Trichomonads are early‐diverging eukaryotes that lack both mitochondria and peroxisomes. They do contain a double membrane‐bound organelle, called the hydrogenosome, that metabolizes pyruvate and produces ATP. To address the origin and biological nature of hydrogenosomes, we have established an in vitro protein import assay. Using purified hydrogenosomes and radiolabeled hydrogenosomal precursor ferredoxin (pFd), we demonstrate that protein import requires intact organelles, ATP and N‐ethylmaleimide‐sensitive cytosolic factors. Protein import is also affected by high concentrations of the protonophore, m‐chlorophenylhydrazone (CCCP). Binding and translocation of pFd into hydrogenosomes requires the presence of an eight amino acid N‐terminal presequence that is similar to presequences found on all examined hydrogenosomal proteins. Upon import, pFd is processed to a size consistent with cleavage of the presequence. Mutation of a conserved leucine at position 2 in the presequence to a glycine disrupts import of pFd into the organelle. Interestingly, a comparison of hydrogenosomal and mitochondrial protein presequences reveals striking similarities. These data indicate that mechanisms underlying protein targeting and biogenesis of hydrogenosomes and mitochondria are similar, consistent with the notion that these two organelles arose from a common endosymbiont.
Compartmentalization of specialized cellular functions into organelles is a characteristic of all eukaryotic cells. Some organelles, such as mitochondria and peroxisomes, are common to most eukaryotes. There are also a number of unusual organelles, such as the hydrogenosome of trichomonads and the glycosome of trypanosomatids, that exist primarily in very early‐evolving eukaryotes. Interestingly, eukaryotes that possess these organelles typically lack either mitochondria or peroxisomes or both, raising questions regarding the origin of these unusual organelles.
The hydrogenosome is found exclusively in organisms that lack mitochondria. These organisms comprise a broad phylogenetic range and include anaerobic, rumen‐dwelling ciliates and fungi, as well as free‐living ciliates (Yarlett et al., 1981, 1986; van Bruggen et al., 1984; Lloyd et al., 1989; Paul et al., 1990; Fenchel and Finlay, 1991; O'Fallon et al., 1991; Marvin‐Sikkema et al., 1994). The hydrogenosome has been best studied in the flagellated parasitic protist, Trichomonas vaginalis (Johnson et al., 1995).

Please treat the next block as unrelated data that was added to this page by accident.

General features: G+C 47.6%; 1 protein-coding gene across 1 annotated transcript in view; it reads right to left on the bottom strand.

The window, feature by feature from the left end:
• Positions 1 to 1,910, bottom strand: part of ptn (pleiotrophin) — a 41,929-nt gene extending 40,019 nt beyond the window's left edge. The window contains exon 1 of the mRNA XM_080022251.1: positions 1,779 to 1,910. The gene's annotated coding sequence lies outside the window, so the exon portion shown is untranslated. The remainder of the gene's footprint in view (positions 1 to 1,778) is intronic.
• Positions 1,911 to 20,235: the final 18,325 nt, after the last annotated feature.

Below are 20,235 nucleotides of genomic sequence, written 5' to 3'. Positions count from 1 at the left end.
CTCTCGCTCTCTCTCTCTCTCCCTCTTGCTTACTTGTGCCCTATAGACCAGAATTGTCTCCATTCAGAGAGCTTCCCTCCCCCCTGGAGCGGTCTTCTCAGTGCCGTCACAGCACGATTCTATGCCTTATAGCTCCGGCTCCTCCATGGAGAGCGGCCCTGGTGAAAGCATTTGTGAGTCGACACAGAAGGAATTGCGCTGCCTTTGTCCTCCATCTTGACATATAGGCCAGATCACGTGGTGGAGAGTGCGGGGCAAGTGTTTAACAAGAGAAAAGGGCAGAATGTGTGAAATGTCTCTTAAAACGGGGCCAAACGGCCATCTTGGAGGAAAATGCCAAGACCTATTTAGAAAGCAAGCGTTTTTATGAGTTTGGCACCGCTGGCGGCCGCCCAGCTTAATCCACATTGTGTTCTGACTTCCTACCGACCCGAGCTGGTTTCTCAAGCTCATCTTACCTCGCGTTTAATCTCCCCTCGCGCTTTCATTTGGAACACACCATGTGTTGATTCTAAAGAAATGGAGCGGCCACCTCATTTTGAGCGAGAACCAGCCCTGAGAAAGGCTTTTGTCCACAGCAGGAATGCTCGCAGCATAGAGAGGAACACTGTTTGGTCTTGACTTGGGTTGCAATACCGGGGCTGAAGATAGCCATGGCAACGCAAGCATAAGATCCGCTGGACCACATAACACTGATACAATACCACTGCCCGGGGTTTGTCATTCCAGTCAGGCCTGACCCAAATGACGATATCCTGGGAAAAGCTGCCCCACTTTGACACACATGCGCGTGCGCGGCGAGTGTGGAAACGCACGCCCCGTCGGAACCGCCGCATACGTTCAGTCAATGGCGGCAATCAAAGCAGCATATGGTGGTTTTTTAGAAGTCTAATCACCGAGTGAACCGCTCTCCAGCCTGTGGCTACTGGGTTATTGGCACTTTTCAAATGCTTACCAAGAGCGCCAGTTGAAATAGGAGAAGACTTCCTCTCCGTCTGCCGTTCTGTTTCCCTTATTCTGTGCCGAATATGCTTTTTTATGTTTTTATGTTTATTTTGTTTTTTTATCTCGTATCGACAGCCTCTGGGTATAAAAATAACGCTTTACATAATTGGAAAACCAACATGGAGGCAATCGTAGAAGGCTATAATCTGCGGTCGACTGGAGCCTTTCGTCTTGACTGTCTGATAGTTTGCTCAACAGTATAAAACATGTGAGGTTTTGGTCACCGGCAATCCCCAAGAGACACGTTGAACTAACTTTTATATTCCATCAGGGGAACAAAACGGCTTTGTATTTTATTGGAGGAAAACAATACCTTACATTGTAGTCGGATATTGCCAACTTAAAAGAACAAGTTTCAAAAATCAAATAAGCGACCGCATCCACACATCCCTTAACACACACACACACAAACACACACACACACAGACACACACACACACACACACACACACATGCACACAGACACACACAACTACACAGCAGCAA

As the site of pyruvate fermentation in trichomonads, hydrogenosomes play a central role in carbohydrate metabolism of these amitochondriate protists. Within the organelle, pyruvate is metabolized to the end‐products of acetate, CO2 and molecular hydrogen. This process is coupled to ATP formation via substrate‐level phosphorylation. In this regard, hydrogenosomes can be considered the anaerobic equivalent of mitochondria. Although biochemical analyses of hydrogenosomes reveal properties similar to those of mitochondria, there are also significant differences. For example, the enzyme that mediates decarboxylation of pyruvate in hydrogenosomes, pyruvate:ferredoxin oxidoreductase, is completely different from its counterpart in mitochondria, the pyruvate dehydrogenase complex. Unlike mitochondria, hydrogenosomes contain hydrogenases and produce molecular hydrogen and do not contain cytochromes, DNA or ribosomes (Lloyd et al., 1979b; Müller, 1993; Johnson et al., 1995). Hydrogenosomes are similar to mitochondria in their abilities to metabolize pyruvate and produce ATP. The enzyme that catalyzes substrate‐level production of ATP in hydrogenosomes, succinyl CoA synthetase, is in fact located exclusively in mitochondria in higher eukaryotic cells. Hydrogenosomes have also been demonstrated to contain a [2Fe‐2S]‐ferredoxin that is structurally similar to mitochondrial ferredoxins (Gorrell et al., 1984; Johnson et al., 1990). Although bounded by a double membrane, the inner membrane of the hydrogenosome does not form cristae as observed in mitochondria (Honigberg et al., 1984).
It was hypothesized originally that hydrogenosomes arose from an endosymbiotic anaerobic bacterium (Whatley et al., 1979; Müller, 1980), in view of their anaerobic metabolism and the presence of pyruvate:ferredoxin oxidoreductase and hydrogenase, two enzymes that are commonly found in methanogens and fermentative anaerobic bacteria. An opposing hypothesis, which took into account the structural and biochemical similarities between hydrogenosomes and mitochondria, proposed that hydrogenosomes are converted mitochondria (Cavalier‐Smith, 1987). Recent evolutionary analyses of rRNA sequences demonstrate that trichomonads diverged from the main line of eukaryotic evolution prior to the advent of authentic mitochondria (Viscogliosi et al., 1993; Gunderson et al., 1995). This brings forth the intriguing possibility that mitochondria and hydrogenosomes evolved from a common endosymbiont or progenitor organelle (Johnson et al., 1995), a refinement of the earlier hypothesis that hydrogenosomes were derived by conversion of authentic mitochondria.